Merchandising—whether it's swag (free stuff) or purchasable items (original cast albums, concert t-shirts, an Almodóvar espresso cup)—is here to stay, because it works. But coming up with something creative, something a little different from what people are used to—something, in other words, worth talking about—can give a campaign that extra nudge and push the product deeper into public awareness.
It doesn't even have to be expensive. For the right price, you can get a logo imprinted on just about any manufactured item you can think of, but the do-it-yourself method works too: I've seen musicians selling, along with their CDs and t-shirts, unique items such as art prints, self-printed books of poetry, homemade cosmetics, and logo-imprinted candy. Some of these items are more lasting than others, of course, but the creative thinking is evident. Singer-songwriter Kay Ashley hands out "Kay-zoos" at her shows—bright yellow kazoos emblazoned with her logo. During her set, she has you play along with a particular song, and when you go home you have a lasting (and possibly useful) souvenir.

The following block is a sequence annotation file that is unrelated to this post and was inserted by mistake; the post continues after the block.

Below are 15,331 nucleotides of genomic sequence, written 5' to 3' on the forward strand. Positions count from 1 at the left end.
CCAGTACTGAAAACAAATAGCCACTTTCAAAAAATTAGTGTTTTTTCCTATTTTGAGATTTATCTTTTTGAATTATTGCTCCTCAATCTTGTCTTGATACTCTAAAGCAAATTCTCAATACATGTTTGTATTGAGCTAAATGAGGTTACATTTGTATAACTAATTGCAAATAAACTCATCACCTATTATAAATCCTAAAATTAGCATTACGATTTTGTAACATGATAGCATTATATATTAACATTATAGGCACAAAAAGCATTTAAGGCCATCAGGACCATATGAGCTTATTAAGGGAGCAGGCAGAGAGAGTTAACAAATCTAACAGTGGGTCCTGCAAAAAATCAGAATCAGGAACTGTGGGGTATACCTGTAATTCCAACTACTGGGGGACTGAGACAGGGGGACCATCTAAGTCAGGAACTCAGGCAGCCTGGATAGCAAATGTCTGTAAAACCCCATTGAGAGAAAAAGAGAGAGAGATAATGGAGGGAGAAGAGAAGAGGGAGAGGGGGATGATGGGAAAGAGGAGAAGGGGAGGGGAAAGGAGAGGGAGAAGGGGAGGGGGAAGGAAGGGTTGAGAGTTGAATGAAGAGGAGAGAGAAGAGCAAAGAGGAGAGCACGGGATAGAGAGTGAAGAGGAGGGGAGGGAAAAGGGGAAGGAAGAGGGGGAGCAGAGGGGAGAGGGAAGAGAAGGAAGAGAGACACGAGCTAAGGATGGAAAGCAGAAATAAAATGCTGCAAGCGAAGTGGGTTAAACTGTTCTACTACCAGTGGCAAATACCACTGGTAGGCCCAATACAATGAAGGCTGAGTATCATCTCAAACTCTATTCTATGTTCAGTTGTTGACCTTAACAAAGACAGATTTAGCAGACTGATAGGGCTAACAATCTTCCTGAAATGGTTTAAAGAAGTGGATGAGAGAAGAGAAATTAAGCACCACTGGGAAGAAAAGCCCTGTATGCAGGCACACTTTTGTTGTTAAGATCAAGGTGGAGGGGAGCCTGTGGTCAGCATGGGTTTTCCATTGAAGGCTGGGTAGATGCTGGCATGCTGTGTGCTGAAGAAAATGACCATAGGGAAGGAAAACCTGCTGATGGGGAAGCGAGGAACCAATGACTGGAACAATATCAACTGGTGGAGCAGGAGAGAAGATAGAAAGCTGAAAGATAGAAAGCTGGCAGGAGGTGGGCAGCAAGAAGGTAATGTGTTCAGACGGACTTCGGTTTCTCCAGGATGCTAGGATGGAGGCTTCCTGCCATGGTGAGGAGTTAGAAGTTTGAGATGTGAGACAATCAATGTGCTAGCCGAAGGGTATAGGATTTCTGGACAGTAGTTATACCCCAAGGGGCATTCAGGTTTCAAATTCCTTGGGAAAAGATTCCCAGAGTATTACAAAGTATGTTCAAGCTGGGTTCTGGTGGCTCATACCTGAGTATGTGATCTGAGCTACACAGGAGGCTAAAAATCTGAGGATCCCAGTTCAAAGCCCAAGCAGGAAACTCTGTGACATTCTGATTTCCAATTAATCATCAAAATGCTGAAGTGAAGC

So it's not necessarily about spending a lot of money. It's creative thinking that can give your product a push into the public's consciousness. Go and create.